• Are you physically healthy to engage in daily combat with the forces within your industry, your market, etc.?
  • Do you unite all three aspects of yourself to grow stronger?

Shut Your Teeth

My mother always told me never to tell anyone “to shut up” as that was rude.  In this movie, Antonio Banderas is told to “shut your teeth.” This quick statement reminded me of Mark Twain who wrote “If the good Lord wanted us to talk more than to listen, he would have given us two mouths instead of two ears.”

How often in sales does we lose opportunities because we are so busy talking or just thinking about what we are going to say next?  Maybe it is time for many of us to truly shut our teeth?

Deception Is Everything

In another scene, one of the Vikings deceives an enemy who believes he is much stronger than his opponent. This action surprises Banderas who learns “deception is everything.” 

If we understand the origins of strategy (for a General to deceive his enemies), then in sales we must engage in strategic actions to deceive our enemies (think competitors). Of course deception does not apply to customers, clients or colleagues as we must be authentic in all actions.

I Am Not a Warrior

As Banderas faces his first fight against the “eaters of the dead,” he tells himself I am not a warrior.”  What we tell ourselves can in many instances become a self-fulfilling prophecy.

We have no control of what comes into our minds. However we have 100% control of what we allow to stay and what we create. In sales, telling ourselves we are not salespeople or worse yet “I truly hate to sell” serves no purpose except to drain our checkbooks.

Henry Ford said it best “Whether you think you can or you think you cannot, either way you are right.”

Where Do Bears Live?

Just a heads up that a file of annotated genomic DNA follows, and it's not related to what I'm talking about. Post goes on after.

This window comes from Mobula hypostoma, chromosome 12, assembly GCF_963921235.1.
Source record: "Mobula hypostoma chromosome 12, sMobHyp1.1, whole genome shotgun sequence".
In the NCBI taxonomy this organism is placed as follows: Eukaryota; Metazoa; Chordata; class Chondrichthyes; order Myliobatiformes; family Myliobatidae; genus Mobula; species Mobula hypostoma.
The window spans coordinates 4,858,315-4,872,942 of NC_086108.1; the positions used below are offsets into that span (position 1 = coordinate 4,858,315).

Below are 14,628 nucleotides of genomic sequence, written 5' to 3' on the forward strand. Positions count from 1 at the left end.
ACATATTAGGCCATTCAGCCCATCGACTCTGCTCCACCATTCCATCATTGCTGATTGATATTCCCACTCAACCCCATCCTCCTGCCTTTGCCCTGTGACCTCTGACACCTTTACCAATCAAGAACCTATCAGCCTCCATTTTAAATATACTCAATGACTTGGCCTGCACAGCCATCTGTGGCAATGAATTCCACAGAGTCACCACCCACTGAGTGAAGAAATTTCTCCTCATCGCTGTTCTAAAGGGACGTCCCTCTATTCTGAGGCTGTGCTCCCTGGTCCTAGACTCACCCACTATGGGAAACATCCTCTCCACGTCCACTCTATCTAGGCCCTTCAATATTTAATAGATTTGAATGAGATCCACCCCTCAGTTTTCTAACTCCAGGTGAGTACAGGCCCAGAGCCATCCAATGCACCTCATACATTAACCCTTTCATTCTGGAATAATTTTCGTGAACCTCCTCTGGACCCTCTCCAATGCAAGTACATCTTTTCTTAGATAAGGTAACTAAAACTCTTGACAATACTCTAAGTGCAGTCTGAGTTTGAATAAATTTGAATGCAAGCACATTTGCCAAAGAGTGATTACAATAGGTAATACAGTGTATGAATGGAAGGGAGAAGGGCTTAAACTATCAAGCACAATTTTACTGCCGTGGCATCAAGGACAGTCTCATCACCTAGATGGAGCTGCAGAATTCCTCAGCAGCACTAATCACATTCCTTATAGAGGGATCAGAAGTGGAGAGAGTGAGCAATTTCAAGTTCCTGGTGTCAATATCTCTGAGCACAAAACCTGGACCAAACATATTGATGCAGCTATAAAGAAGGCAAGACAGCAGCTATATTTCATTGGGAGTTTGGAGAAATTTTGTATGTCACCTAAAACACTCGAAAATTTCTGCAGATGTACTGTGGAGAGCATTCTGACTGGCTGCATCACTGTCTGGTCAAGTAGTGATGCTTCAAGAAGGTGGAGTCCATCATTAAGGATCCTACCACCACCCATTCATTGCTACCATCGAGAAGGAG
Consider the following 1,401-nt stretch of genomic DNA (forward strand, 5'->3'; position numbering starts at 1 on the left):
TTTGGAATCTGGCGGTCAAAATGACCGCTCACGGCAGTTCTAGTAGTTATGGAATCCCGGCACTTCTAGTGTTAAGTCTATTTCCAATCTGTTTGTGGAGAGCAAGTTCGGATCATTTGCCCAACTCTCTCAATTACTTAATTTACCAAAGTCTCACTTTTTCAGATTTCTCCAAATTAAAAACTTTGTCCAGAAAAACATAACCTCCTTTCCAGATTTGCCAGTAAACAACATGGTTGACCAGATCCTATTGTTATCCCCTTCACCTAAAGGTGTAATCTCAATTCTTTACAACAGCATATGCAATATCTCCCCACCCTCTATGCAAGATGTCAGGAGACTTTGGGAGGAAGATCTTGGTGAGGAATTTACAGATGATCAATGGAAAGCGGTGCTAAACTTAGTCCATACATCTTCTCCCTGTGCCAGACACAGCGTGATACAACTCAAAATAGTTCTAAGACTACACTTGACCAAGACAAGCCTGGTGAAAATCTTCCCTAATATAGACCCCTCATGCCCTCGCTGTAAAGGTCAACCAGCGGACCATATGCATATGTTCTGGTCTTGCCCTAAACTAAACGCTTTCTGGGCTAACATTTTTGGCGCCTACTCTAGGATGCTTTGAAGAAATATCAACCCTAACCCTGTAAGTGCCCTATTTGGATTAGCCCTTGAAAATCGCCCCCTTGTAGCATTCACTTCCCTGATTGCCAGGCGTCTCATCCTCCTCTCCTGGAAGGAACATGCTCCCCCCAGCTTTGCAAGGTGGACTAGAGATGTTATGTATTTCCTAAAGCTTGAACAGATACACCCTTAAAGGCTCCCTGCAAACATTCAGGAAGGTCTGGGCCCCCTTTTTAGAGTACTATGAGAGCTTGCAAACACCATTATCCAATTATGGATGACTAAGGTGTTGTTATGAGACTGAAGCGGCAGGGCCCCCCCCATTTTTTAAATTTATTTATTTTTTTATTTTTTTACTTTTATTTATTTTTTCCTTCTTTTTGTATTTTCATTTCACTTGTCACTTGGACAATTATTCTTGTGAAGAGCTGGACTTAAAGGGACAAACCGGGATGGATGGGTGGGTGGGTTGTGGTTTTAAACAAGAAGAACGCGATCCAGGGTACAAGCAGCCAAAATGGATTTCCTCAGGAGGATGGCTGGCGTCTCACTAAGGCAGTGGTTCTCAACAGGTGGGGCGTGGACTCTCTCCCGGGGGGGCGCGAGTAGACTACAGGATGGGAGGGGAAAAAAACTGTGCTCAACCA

In fighting the “eaters of the dead,” Banderas asks this simple question Where do bears live?”  How often do we fail to ask ourselves where do our customers live?

Possibly we do what others tell us to do, join Chambers, attend business to business networking events or engage in the various social media sites? These actions in many instances are disjointed because we have failed to engage in strategic planning and strategic thinking.  What happens next is the Captain Wing mentality where there is a lot of spraying of actions all over the place and an equal amount of praying those actions will stick.

Yes sales is a wonderful profession provide you are willing to work hard and truly enjoy what you do. You can become the 13th warrior provided you make the effort.

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Leanne Hoagland-Smith is THE People and Process Problem Solver. She supports forward thinking leaders in bridging the gaps between the two problems restricting strategic business growth – people and processes. Leanne can be reached at 219.508.2859 central time USA.  Follow her on Twitter or check out her profile on LinkedIn.

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Answering the What Do You Do Question

Have you found yourself stumbling to answer the “What do you do?” question when at business to business networking events?  Do you admire those who seem to answer this question flawlessly?  For those in small business, answering this question is on the job sales training.

what-do-you-do

Credit www.gratisography.com

Sure you must practice and truly know what differentiates your small business from all those other gray suits in the market place. However, over time the answer to “What do you do?” will change as you as well as the marketplace changes.